Self-funded plans escape state regulation, taxation and requirements. Under the Employee Retirement Income Security Act of 1974 (ERISA), self-funded plans can include as little or as much coverage as the employer chooses.
The U.S. Department of Labor regulates these plans. But no Labor Department regulations cover a situation in which an employer refuses to pay legitimate health-care bills. "There are no rules that govern that," said Sharon Morrissey, a Labor Department spokeswoman.
Self-funded plans pay claims with their own money, but the Labor Department does not even require a company to prove it can pay claims before it sets up a self-funded plan. The Labor Department does not require the company to pay within a given length of time and does not grant hearings to individuals.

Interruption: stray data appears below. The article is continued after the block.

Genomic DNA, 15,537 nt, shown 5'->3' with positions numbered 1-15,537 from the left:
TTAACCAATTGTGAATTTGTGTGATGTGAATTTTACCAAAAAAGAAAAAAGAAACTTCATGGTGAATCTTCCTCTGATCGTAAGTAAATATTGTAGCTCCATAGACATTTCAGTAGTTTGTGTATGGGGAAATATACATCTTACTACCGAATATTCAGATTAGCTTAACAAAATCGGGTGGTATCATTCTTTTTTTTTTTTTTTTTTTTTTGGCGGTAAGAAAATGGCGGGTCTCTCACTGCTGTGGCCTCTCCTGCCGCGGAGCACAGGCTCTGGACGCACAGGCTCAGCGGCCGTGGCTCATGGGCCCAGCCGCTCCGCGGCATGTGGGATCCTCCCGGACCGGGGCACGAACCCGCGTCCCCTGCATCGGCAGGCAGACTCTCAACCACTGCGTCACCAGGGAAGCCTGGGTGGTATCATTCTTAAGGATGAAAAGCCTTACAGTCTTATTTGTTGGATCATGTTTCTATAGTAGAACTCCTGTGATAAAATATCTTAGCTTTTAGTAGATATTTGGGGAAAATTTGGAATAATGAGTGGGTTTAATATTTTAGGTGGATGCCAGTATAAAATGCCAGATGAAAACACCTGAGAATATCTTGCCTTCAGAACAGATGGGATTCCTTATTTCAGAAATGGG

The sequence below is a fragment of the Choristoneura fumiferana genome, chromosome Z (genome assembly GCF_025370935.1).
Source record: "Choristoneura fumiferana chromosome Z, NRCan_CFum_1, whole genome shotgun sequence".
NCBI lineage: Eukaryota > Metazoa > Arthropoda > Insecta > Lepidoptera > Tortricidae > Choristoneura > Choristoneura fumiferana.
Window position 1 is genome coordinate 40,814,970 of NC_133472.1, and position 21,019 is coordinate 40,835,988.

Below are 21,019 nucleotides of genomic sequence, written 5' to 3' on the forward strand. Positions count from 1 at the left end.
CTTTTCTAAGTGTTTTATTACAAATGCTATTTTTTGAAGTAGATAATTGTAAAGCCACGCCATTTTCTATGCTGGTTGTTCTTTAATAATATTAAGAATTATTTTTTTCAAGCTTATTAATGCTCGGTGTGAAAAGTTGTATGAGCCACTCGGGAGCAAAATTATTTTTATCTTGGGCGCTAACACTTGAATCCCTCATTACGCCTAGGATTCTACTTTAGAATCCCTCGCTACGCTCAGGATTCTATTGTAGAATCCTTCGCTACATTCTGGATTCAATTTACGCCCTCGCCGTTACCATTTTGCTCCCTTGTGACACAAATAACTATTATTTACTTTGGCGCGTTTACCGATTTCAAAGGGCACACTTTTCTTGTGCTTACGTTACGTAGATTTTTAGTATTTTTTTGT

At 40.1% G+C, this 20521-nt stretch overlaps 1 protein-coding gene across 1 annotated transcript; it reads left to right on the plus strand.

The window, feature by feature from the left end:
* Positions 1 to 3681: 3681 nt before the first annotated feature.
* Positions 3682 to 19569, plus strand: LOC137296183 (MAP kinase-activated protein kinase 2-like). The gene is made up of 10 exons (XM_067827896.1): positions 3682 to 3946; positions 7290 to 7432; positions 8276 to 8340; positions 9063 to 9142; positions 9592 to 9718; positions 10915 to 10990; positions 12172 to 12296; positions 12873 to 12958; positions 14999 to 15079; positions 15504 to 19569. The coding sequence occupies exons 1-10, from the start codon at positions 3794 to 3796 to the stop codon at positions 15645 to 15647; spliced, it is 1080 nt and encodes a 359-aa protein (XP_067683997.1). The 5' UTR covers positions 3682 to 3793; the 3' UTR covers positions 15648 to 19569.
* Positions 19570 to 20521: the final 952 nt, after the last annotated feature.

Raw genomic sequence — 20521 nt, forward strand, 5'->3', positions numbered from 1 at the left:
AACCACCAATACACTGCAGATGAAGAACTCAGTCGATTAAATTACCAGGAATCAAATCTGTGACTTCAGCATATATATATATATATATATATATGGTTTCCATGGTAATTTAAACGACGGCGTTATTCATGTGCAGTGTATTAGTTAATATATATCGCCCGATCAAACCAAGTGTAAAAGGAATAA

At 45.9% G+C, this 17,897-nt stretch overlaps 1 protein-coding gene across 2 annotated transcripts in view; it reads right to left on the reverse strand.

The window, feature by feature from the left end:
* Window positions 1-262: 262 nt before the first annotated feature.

"So the main thing standing between an employee and what happened at Corbin Limited is the employer's goodwill," said UNITE's Hess. "Luckily, most employers will not destroy their credibility as thoroughly as this one did."
But Kathy Beck, who directs consumer services for the West Virginia Insurance Commission, said that about half of the health-insurance consumers who call her office want to register complaints about self-funded plans. The Insurance Commission gives them the phone number of the U.S. Department of Labor. Sometimes they call the company for information.
In the past year, Beck said, thousands of consumers complained about self-funded plans of coal mines and trucking firms that shut down, as well as the plans of Shawnee Hills, Bethlehem Steel, Multi-CAP and Weirton Steel. "It's a steady stream," she said.